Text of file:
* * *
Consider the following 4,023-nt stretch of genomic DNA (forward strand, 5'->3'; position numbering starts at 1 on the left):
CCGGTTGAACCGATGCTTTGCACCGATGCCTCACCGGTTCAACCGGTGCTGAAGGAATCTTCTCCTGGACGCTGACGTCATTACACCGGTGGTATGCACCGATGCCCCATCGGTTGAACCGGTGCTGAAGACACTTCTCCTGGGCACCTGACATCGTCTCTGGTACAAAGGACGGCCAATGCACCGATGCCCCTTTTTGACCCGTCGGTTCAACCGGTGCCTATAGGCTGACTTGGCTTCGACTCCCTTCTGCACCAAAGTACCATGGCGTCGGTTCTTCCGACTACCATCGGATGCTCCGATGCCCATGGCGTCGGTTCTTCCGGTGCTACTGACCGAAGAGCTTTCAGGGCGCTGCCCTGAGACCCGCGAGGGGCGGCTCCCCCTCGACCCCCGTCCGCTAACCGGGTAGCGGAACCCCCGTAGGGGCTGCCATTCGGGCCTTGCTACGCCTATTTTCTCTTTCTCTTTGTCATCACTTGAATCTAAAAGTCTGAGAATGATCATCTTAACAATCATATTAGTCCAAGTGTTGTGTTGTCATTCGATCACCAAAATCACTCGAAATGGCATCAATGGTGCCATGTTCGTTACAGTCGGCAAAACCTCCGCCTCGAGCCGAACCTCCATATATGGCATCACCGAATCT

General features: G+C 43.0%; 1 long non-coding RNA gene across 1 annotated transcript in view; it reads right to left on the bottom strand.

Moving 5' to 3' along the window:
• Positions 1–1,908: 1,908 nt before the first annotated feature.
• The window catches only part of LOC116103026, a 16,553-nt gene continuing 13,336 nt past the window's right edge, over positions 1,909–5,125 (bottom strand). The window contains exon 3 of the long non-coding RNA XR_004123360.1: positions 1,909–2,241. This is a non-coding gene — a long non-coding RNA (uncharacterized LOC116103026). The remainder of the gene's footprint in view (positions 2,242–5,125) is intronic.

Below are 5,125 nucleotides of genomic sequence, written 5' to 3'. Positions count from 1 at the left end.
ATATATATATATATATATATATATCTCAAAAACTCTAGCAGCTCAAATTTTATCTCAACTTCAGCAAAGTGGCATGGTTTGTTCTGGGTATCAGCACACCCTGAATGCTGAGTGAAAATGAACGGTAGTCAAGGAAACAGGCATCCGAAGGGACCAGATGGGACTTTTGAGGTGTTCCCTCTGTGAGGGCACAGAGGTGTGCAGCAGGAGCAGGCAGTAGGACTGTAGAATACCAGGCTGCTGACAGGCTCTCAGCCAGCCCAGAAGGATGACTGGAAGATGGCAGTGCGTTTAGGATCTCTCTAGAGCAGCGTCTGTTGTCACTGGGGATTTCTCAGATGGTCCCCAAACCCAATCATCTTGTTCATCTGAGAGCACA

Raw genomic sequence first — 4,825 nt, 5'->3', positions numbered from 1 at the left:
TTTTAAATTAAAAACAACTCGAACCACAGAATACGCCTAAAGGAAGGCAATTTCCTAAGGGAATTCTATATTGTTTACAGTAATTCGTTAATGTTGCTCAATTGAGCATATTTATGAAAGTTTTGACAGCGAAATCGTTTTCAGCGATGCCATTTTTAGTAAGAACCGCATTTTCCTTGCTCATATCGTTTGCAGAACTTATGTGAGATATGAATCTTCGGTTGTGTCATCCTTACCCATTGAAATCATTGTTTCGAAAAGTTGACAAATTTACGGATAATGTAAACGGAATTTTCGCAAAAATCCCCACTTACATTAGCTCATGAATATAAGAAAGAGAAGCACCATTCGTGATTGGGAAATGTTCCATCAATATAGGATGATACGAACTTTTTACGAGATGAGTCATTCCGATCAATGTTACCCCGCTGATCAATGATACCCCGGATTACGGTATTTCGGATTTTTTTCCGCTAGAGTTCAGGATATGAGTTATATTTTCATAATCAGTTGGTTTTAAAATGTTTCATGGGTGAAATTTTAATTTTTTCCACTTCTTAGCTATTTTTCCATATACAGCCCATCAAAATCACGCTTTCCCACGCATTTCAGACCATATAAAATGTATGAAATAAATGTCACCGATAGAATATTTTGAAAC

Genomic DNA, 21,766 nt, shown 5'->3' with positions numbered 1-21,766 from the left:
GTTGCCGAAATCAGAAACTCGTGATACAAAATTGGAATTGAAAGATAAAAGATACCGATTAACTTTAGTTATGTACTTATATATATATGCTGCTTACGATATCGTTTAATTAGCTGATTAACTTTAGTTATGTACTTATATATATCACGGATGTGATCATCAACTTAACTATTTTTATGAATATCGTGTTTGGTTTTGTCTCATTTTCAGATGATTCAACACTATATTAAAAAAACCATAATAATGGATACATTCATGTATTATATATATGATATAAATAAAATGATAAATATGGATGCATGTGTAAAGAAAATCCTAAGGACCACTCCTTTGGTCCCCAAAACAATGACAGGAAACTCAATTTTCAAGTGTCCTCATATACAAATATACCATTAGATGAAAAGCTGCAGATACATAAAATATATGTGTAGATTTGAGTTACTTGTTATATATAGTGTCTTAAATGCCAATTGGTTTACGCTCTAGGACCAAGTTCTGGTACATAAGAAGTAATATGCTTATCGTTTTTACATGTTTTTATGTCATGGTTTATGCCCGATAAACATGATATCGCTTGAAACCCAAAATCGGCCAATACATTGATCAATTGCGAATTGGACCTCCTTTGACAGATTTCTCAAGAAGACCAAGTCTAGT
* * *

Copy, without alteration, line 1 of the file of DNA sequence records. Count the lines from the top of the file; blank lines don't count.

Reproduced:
Consider the following 4,023-nt stretch of genomic DNA (forward strand, 5'->3'; position numbering starts at 1 on the left):